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Frequently Asked Questions

General Education Writing FAQ

Q: What is General Education Writing (GEW)?

A: General Education Writing is a freshman composition course intended to provide students with an introduction to the conventions of academic writing. In our classes we teach and encourage critical thinking, research, and a thorough exploration of the writing process.

Q: Why do I need to take GEW?

A: GEW meets two requirements at CSUSM. First, it meets the English Proficiency Requirement for all students who score below 147 on the EPT. Second, it meets the A2 Graduation requirement.

GEW 101 is a foundational class that not only introduces students to methods of writing and research, but also to critical thinking and analysis skills that will prove essential in all their courses at the University.

Q: When should I take GEW 101?

A: Upon completion of the EPT, you will be given a recommendation based on your score. If your EPT score is below 147, this means that the English Proficiency Requirement is not yet met, and the University recommends you take GEW 101 in the fall semester of your freshman year.

Q: How big are the classes?

A: All GEW classes are capped at twenty students.

Q: How much writing will I be expected to do in GEW?

A: All GEW students are required to write a minimum of thirty pages over the course of the semester.

Q: What types of texts will I be reading?

A: The required texts for each course will vary according to your instructor. For the specific textbooks required in your class, click on "View Booklist for this Course" in the class schedule.

Q: Will I be required to complete any group projects?

A: Some GEW instructors do require group projects as part of the course, and some do not. Some instructors may require presentations as well, while others may not. These vary according to the instructor.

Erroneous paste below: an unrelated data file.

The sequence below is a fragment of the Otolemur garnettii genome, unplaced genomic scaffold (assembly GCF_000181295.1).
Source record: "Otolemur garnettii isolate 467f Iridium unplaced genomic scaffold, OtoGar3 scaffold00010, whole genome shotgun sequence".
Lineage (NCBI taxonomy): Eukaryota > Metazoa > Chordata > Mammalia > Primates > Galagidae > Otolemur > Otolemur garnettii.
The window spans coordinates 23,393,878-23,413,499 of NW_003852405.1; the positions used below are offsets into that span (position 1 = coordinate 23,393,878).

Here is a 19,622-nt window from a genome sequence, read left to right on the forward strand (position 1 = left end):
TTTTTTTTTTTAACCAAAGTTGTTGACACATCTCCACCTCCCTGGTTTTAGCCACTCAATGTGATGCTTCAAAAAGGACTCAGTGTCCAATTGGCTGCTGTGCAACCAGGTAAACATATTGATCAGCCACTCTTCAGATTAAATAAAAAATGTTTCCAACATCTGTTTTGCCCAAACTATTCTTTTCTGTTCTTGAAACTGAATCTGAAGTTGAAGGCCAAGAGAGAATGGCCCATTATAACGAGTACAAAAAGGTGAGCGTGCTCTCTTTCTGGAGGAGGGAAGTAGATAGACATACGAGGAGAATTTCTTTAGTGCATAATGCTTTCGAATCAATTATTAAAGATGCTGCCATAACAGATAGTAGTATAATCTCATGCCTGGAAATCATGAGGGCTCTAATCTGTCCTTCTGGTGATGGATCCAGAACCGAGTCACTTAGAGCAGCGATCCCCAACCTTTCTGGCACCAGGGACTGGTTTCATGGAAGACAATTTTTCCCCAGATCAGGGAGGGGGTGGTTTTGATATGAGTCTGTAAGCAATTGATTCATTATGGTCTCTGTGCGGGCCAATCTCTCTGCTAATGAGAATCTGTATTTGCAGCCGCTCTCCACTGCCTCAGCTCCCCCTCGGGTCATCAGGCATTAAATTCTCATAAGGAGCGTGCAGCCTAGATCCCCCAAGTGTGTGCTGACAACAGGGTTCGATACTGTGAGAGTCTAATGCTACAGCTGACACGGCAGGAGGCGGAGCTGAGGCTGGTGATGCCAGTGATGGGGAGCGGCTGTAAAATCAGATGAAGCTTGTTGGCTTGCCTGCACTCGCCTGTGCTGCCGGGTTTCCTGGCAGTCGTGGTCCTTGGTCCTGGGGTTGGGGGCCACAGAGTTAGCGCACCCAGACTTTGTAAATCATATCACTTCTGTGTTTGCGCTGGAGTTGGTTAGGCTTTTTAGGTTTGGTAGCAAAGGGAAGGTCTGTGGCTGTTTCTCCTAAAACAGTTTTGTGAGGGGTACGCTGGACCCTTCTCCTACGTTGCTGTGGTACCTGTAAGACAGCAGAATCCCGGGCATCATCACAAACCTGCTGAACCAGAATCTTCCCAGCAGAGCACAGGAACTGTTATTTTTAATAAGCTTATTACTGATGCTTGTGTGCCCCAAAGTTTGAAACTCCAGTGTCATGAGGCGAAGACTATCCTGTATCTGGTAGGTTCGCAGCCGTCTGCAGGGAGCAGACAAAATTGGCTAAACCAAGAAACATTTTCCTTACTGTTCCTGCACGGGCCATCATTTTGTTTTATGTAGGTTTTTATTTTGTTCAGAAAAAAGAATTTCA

Q: Is there a midterm or final exam in GEW?

A: Sometimes, yes. Again, this varies according to the instructor.

Q: What is the Writing Center requirement for GEW?

A: All students, regardless of which instructor is assigned, are required to visit the Writing Center twice during the semester. Students are encouraged to visit the Writing Center even more than this as well, as it is an invaluable resource in assisting with the writing process.

Q: I received an 'RP' grade. What is this and what do I do next?

A: An 'RP' means that you received a "Report in Progress." If you received this in GEW 101 it means you completed all of the work required of you in the course and have attended regularly, however, your overall grade in the class is not yet at the passing level. An 'RP' grade requires you to enroll in GEW 050 in the upcoming semester to continue working on your writing skills. The grade you receive in GEW 050 will ultimately replace the "RP' you receive in GEW 101. Receiving an 'RP' grade in GEW 101 is not a failing grade.

Q: What is GEW 50?

A: GEW 50 is a course ONLY for students who have received an 'RP' in GEW 101. GEW 50 is also a composition course and may even use the same or similar texts as the GEW 101 course. This course further emphasizes the skills taught in GEW 101.

Q: When I look at the schedule, the word "STAFF" appears instead of the faculty name. Why? How do I know who is teaching the class?

A: Due to the nature of the state budget, many classes on campus (not just GEW) are not staffed until after registration has already begun. This means that sections listed with the name "STAFF" may not yet have a faculty member assigned to them. All faculty will be assigned prior to the first class meeting, so you can keep checking the schedule for updates.

Q: I really enjoyed GEW and would like to continue in another writing class. What can I take next?

A: The Literature and Writing department offers two different 100 level courses to consider: LTWR 100, an Introduction to Literature and LTWR 115, Critical Reading and Writing. Consult the University Catalog of Undergraduate Advising to determine which of these course might be a good fit for you!